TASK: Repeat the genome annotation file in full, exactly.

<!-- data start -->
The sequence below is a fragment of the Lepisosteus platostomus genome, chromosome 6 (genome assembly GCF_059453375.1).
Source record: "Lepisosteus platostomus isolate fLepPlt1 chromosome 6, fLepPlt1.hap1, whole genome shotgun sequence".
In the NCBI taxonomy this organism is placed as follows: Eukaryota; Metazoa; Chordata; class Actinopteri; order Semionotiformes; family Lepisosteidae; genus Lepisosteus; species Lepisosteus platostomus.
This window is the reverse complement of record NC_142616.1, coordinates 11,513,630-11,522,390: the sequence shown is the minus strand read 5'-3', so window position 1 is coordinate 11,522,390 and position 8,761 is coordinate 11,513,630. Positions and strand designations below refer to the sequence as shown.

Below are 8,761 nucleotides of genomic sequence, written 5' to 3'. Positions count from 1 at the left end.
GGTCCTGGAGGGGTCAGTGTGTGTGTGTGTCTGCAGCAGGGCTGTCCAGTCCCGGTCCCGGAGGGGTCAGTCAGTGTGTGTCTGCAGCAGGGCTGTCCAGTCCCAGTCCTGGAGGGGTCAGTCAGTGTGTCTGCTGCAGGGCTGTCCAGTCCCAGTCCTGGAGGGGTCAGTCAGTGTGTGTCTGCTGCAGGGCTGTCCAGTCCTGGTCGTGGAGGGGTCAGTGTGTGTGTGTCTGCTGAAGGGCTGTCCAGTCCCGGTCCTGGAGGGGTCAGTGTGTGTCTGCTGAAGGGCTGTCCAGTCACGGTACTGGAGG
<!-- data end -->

The sequence below is a fragment of the Lepisosteus platostomus genome, chromosome 6 (genome assembly GCF_059453375.1).
Source record: "Lepisosteus platostomus isolate fLepPlt1 chromosome 6, fLepPlt1.hap1, whole genome shotgun sequence".
In the NCBI taxonomy this organism is placed as follows: Eukaryota; Metazoa; Chordata; class Actinopteri; order Semionotiformes; family Lepisosteidae; genus Lepisosteus; species Lepisosteus platostomus.
This window is the reverse complement of record NC_142616.1, coordinates 11,513,630-11,522,390: the sequence shown is the minus strand read 5'-3', so window position 1 is coordinate 11,522,390 and position 8,761 is coordinate 11,513,630. Positions and strand designations below refer to the sequence as shown.

Below are 8,761 nucleotides of genomic sequence, written 5' to 3'. Positions count from 1 at the left end.
GGTCCTGGAGGGGTCAGTGTGTGTGTGTGTCTGCAGCAGGGCTGTCCAGTCCCGGTCCCGGAGGGGTCAGTCAGTGTGTGTCTGCAGCAGGGCTGTCCAGTCCCAGTCCTGGAGGGGTCAGTCAGTGTGTCTGCTGCAGGGCTGTCCAGTCCCAGTCCTGGAGGGGTCAGTCAGTGTGTGTCTGCTGCAGGGCTGTCCAGTCCTGGTCGTGGAGGGGTCAGTGTGTGTGTGTCTGCTGAAGGGCTGTCCAGTCCCGGTCCTGGAGGGGTCAGTGTGTGTCTGCTGAAGGGCTGTCCAGTCACGGTACTGGAGG